What if whenever you said the word 'jump' you instantly tasted pumpkin pie? Or you believed all of the letters of the alphabet had designated colors (letter 'A' was aqua-marine, B lime green, C yellow, etc.)? Or whenever you saw the color pink you automatically smelled chlorine? Those experiences can be a reality for the estimated 1 in 23 people in the population have what's called synesthesia.
What is synesthesia you might ask? Good question. We think this definition sums it up pretty well. "Synesthesia is a neurological based phenomenon. It is when the stimulation of one sensory or cognitive pathway leads to automatic, involuntary experiences in a second sensory or cognitive pathway. People who report such experiences are known as synesthetes" (The Health Journals 1).
Synesthetes differ in the associations each has. While some associate colors with various letters of the alphabet or taste something in his or her mouth after hearing a certain word, some synesthetes also see colors when they hear music. Additionally, some say that numbers have genders and personalities. For example, the letter 4 might be a loud and exhuberant female, while the letter 7 is a quiet and reserved male. Interesting, huh?
Synesthesia has been researched since the 1800s. It typically runs in families, and is estimated to affect approximately 4% of the population. Additionally some individuals report synthetic experiences after a seizure or stroke.
The majority of scientists agree that synesthesia is due to "cross-talk" of the brain, or when different parts of the brain interact. Here's an explanation from The Health Journals online:
"...regions involved in naming letters are adjacent to the area involved in color processing; synesthesia may be the result of cross-activation between these two areas. Recent research shows marked differences in the brains of synesthetes and the general population. Synesthetes have higher levels of connectivity between the fusiform gyrus (part of the temporal lobe, the area that controls processing and color information as well as word and number recognition) and the frontal cortex. Scientists hypothesize that this 'cross-wiring' occurs when the nerve wiring that is usually contained within one sensory system crosses into another system."
As children, many synthesthetes find it odd that classmates don't understand when he or she insists perhaps, that the color G is cranberry-red. Such is the case in A Mango-Shaped Space by Wendy Mass. It's a fictionous novel, but a pretty accurate and interesting read about a 13-year-old girl's experiences with synesthesia.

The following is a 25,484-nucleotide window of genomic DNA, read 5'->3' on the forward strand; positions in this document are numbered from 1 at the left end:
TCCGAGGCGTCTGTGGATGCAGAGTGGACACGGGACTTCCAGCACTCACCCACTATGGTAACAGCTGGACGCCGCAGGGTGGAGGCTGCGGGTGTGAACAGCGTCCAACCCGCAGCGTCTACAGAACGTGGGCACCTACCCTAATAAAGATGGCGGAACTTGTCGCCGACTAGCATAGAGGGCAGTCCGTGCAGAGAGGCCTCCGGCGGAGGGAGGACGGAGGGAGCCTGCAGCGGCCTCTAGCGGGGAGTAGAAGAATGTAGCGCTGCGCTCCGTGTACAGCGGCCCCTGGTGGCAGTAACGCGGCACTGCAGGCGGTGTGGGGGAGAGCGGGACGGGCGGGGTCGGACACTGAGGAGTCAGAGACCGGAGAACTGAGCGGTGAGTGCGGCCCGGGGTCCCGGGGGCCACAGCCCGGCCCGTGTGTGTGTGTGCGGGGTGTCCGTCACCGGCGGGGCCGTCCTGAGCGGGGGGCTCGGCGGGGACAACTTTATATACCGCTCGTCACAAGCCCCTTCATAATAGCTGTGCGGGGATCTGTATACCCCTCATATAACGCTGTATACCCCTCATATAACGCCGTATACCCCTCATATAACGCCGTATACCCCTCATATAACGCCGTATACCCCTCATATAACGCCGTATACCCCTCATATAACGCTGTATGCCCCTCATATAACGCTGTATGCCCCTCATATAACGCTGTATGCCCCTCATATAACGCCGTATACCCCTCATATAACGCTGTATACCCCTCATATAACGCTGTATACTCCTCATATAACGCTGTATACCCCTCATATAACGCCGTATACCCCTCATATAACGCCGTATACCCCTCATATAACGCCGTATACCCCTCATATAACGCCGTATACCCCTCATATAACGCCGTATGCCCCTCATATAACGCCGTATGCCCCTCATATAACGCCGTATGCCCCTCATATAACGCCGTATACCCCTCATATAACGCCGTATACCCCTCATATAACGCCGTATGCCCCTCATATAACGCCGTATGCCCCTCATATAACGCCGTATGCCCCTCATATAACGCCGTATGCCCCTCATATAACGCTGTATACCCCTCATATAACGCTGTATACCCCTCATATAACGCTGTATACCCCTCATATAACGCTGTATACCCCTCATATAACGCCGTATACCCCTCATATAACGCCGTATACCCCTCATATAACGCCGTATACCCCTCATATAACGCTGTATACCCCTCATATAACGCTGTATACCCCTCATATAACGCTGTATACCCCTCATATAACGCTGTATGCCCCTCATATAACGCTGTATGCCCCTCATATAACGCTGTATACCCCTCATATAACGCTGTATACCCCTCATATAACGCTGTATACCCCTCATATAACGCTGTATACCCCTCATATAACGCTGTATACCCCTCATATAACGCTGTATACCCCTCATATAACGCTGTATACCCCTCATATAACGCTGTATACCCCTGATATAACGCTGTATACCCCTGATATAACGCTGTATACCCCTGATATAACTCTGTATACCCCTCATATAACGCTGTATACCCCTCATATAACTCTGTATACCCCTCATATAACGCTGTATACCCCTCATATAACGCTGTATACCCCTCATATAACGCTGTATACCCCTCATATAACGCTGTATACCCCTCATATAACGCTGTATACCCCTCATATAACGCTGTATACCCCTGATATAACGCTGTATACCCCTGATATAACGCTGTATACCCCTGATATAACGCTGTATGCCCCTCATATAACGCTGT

Artist Carol Steen described her own personal experiences with synesthesia. As she says, "There have been times when I have had one sensation such as toothache and observed the color of the pain, its taste and smell. All these synaesthetic perceptions are aspects of one overall experience. I perceive them as related in the same way that windows, a door and front steps combine to become the image of a house." She has also said, like many other synesthetes, that her synesthesia has been very beneficial in relation to her art.
After getting acupuncture, Carol described the synaesthetic experiences she had during her session. She later used these experiences as inspiration for the coloring of a new painting. "Lying there, I watched the black background become pierced by a bright red colour that began to form in the middle of the rich velvet blackness. The red began as a small dot of colour and grew quite large rather quickly, chasing much of the blackness away. I saw green shapes appear in the midst of the red color and move around the red and black fields."
There are many other synaesthetic artists like Carol, such as painter David Hockney, writer Vladimir Nabokov and composer Olivier Messiaen.
In addition to artistic benefits, many synesthetes also claim synesthesia benefits their memory; the idea of color, for example gives them an additional way to help remember facts.
Interesting phenomenon, huh? If you're interested to learning more, you can check out our sources below. Also, the book mentioned above, A Mango Shaped Space by Wendy Mass is a good read.
Another good source is the American Synesthesia Association. Their website is: http://www.synesthesia.info/index.html